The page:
At the end of our stay in India we travelled to Nepal, where we have spent two weeks. Nepal is a beautiful country with many things to do and see, and therefore these two weeks were too short! You cannot visit Nepal without a trekking through the Himalayas, so we booked a 4-day trek in the Annapurna Region. In this blogpost we take you back on this beautiful (and tough) adventure!
Day 1: A bumpy ride, beautiful views and a bit of Nepali culture (Pokhara – Kimche – Ghandruk)
The first day is an easy one. Our guide picks us up from our hotel by jeep, and we drive out of Pokhara. Many people start their trekking from Nayapul, but as we are not very trained we have arranged a jeep to drive the first part up to Kimche instead of walking for 4 hours. The road from Nayapul to Kimche is not comfortable, as it is very bumpy and dusty, but after more than one hour we arrive at our place of departure: Kimche. The road from Kimche towards Ghandruk is good and quiet, and despite the climbing we enjoy the views, people and animals we encounter on the way. The “best part” of that day is kept for last however, as we have to climb many steep stairs to reach our guesthouse. The stairs are horrible, and little do we know that these are not the last stairs we will encounter during our trekking! 😉
After lunch our guide takes us on a small tour around the village of Ghandruk. It is a lovely place, with many traditional houses, guesthouses, and friendly people. Many trekkers stay in their guesthouse when they arrive here, but it is very nice to walk around and see the village. We first visit a place where we try on traditional Gurung clothing. The Gurung are an ethnic group, who mostly live in the mountain areas around Pokhara. Even though we have not seen many people wearing these clothes, it was very interesting to wear it and get some explanation about it.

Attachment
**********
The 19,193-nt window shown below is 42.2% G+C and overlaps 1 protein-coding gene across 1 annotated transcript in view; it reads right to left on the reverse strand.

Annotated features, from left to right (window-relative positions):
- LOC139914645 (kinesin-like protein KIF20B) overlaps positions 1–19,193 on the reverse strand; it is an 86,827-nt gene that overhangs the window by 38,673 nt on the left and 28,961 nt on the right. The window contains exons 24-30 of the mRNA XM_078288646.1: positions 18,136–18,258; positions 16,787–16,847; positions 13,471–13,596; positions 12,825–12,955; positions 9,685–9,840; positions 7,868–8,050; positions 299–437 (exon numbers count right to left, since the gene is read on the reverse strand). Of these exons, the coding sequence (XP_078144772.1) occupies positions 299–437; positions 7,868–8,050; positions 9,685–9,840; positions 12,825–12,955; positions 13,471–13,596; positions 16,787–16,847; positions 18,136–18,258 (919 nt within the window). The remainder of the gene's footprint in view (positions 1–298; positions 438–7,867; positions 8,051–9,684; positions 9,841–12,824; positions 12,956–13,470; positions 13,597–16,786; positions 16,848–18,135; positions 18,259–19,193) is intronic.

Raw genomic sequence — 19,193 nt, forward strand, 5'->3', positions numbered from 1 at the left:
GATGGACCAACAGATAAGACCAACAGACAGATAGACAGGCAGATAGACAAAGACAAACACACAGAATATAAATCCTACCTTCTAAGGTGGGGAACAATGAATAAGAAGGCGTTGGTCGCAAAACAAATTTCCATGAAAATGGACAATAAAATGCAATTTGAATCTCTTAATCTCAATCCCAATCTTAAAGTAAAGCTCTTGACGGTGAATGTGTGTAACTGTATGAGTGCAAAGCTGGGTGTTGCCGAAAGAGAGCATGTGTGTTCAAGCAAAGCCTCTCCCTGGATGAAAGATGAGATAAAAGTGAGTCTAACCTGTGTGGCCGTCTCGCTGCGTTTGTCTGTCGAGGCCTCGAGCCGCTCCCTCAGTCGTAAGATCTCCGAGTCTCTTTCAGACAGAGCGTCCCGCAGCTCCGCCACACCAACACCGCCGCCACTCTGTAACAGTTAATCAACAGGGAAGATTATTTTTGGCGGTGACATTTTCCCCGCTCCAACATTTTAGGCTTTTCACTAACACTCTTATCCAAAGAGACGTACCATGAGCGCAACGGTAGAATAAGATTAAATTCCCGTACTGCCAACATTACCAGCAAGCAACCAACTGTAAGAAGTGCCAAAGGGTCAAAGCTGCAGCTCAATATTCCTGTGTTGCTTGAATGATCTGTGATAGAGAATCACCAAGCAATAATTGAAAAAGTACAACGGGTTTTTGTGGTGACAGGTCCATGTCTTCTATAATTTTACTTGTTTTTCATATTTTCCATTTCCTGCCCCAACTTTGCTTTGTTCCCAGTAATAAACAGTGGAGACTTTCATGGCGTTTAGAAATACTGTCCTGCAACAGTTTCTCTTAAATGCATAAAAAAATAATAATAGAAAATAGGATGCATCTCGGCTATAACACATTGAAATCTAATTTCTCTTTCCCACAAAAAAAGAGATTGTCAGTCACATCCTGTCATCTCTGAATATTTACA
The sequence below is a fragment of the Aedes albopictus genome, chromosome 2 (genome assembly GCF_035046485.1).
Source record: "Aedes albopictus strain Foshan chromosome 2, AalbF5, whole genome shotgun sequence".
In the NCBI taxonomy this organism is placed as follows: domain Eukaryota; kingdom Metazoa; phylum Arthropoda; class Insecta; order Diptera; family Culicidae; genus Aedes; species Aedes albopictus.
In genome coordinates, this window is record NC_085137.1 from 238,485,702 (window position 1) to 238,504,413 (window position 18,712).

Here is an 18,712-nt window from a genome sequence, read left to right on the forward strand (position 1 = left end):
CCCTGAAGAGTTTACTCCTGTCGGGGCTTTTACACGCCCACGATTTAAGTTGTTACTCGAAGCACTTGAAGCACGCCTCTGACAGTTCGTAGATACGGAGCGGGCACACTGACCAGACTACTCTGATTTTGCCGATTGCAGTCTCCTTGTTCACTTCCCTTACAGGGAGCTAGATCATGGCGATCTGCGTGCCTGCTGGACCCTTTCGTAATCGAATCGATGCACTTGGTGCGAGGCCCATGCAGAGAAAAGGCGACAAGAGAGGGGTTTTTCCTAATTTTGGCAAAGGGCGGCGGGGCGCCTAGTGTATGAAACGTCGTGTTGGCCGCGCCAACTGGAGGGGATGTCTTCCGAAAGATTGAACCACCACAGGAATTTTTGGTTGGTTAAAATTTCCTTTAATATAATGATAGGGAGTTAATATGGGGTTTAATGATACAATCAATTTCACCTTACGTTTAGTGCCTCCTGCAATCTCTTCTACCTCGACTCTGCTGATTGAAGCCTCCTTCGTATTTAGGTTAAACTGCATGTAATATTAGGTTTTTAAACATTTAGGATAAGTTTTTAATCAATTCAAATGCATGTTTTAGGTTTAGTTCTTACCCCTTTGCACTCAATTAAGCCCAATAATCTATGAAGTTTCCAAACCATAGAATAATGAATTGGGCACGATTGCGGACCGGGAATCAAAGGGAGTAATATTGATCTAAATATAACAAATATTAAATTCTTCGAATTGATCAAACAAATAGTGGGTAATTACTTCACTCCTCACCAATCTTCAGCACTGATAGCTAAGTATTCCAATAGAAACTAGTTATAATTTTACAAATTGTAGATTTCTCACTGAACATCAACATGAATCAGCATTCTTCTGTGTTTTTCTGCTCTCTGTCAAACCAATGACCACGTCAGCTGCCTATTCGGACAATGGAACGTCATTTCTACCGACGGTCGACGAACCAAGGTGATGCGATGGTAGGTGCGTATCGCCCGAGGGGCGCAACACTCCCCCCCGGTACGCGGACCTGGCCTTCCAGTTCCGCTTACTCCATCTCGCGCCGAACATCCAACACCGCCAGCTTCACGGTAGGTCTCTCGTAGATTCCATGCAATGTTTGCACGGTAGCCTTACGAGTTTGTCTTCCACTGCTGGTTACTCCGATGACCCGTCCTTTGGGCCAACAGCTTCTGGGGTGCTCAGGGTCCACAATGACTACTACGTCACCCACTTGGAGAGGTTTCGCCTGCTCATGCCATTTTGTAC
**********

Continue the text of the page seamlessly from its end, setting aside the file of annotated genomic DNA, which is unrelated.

After that we walk to a visitor centre where we watch a small documentary about the Annapurna Region. There is also a small Buddhist monastery in the village, which is not inhabited anymore by monks, where we look around. Finally, we visit a small museum where they show a traditional house and explain how everything is being used.
At the end of our tour around the village several big snowy peaks suddenly appear from behind the clouds. It is our first good view on these giants and it is amazing! The 7000m peaks look enormous and we suddenly feel very small. What a beautiful world we live in!
Day 2: Stairs, stairs, stairs… (Ghandruk – Landruk – Tolka)
We wake up at 5.10, and immediately open the curtains to see if the weather is in our favor. And it is! The snowy peaks are clearly visible, so we jump out of bed and walk upon the terrace to enjoy the sunrise. It is quiet around us, and with the sound of birds waking up we wait until the first sunbeams appear. Several minutes later we see a small golden spot on the Annapurna south. Slowly the sunbeam becomes larger and larger, like a ‘golden river’ that floats down the snowy peak. This is magical! We just sit and watch the mountains for an hour, and enjoy everything around us. What a place, what a beauty!